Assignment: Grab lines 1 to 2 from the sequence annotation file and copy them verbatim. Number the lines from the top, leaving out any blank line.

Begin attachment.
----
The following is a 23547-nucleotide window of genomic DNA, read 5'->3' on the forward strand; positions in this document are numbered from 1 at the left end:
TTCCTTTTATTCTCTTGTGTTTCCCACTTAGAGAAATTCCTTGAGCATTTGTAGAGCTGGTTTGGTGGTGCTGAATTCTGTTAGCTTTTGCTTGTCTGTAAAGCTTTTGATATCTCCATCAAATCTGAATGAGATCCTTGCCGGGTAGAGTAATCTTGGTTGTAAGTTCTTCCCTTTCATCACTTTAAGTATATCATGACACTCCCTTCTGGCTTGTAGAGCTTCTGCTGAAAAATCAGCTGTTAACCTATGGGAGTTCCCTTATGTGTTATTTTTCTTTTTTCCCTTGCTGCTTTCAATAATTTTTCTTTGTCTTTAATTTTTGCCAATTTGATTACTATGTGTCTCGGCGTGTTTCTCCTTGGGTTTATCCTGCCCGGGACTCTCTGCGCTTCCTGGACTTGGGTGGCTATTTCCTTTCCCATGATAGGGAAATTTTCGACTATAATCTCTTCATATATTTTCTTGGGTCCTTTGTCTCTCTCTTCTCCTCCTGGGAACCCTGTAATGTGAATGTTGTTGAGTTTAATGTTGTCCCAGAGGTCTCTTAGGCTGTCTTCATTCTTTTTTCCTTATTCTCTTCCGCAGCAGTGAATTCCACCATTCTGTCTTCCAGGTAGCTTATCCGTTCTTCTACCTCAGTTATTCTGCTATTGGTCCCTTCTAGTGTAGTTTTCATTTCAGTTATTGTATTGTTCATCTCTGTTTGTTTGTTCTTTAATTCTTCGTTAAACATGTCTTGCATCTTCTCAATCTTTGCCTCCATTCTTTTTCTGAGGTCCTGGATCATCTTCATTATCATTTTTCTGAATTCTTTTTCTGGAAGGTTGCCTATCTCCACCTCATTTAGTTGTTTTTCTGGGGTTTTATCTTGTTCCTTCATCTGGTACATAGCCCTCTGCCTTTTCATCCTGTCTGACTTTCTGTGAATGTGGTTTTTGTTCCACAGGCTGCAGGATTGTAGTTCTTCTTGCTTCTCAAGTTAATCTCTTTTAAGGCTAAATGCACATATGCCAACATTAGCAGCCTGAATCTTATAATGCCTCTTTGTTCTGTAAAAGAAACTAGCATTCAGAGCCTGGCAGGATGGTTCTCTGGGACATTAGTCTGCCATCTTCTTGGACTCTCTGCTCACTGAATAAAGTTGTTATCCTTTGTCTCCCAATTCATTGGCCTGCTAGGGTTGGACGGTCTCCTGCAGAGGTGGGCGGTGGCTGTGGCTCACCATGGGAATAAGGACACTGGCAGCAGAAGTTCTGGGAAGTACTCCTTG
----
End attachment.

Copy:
The following is a 23547-nucleotide window of genomic DNA, read 5'->3' on the forward strand; positions in this document are numbered from 1 at the left end:
TTCCTTTTATTCTCTTGTGTTTCCCACTTAGAGAAATTCCTTGAGCATTTGTAGAGCTGGTTTGGTGGTGCTGAATTCTGTTAGCTTTTGCTTGTCTGTAAAGCTTTTGATATCTCCATCAAATCTGAATGAGATCCTTGCCGGGTAGAGTAATCTTGGTTGTAAGTTCTTCCCTTTCATCACTTTAAGTATATCATGACACTCCCTTCTGGCTTGTAGAGCTTCTGCTGAAAAATCAGCTGTTAACCTATGGGAGTTCCCTTATGTGTTATTTTTCTTTTTTCCCTTGCTGCTTTCAATAATTTTTCTTTGTCTTTAATTTTTGCCAATTTGATTACTATGTGTCTCGGCGTGTTTCTCCTTGGGTTTATCCTGCCCGGGACTCTCTGCGCTTCCTGGACTTGGGTGGCTATTTCCTTTCCCATGATAGGGAAATTTTCGACTATAATCTCTTCATATATTTTCTTGGGTCCTTTGTCTCTCTCTTCTCCTCCTGGGAACCCTGTAATGTGAATGTTGTTGAGTTTAATGTTGTCCCAGAGGTCTCTTAGGCTGTCTTCATTCTTTTTTCCTTATTCTCTTCCGCAGCAGTGAATTCCACCATTCTGTCTTCCAGGTAGCTTATCCGTTCTTCTACCTCAGTTATTCTGCTATTGGTCCCTTCTAGTGTAGTTTTCATTTCAGTTATTGTATTGTTCATCTCTGTTTGTTTGTTCTTTAATTCTTCGTTAAACATGTCTTGCATCTTCTCAATCTTTGCCTCCATTCTTTTTCTGAGGTCCTGGATCATCTTCATTATCATTTTTCTGAATTCTTTTTCTGGAAGGTTGCCTATCTCCACCTCATTTAGTTGTTTTTCTGGGGTTTTATCTTGTTCCTTCATCTGGTACATAGCCCTCTGCCTTTTCATCCTGTCTGACTTTCTGTGAATGTGGTTTTTGTTCCACAGGCTGCAGGATTGTAGTTCTTCTTGCTTCTCAAGTTAATCTCTTTTAAGGCTAAATGCACATATGCCAACATTAGCAGCCTGAATCTTATAATGCCTCTTTGTTCTGTAAAAGAAACTAGCATTCAGAGCCTGGCAGGATGGTTCTCTGGGACATTAGTCTGCCATCTTCTTGGACTCTCTGCTCACTGAATAAAGTTGTTATCCTTTGTCTCCCAATTCATTGGCCTGCTAGGGTTGGACGGTCTCCTGCAGAGGTGGGCGGTGGCTGTGGCTCACCATGGGAATAAGGACACTGGCAGCAGAAGTTCTGGGAAGTACTCCTTG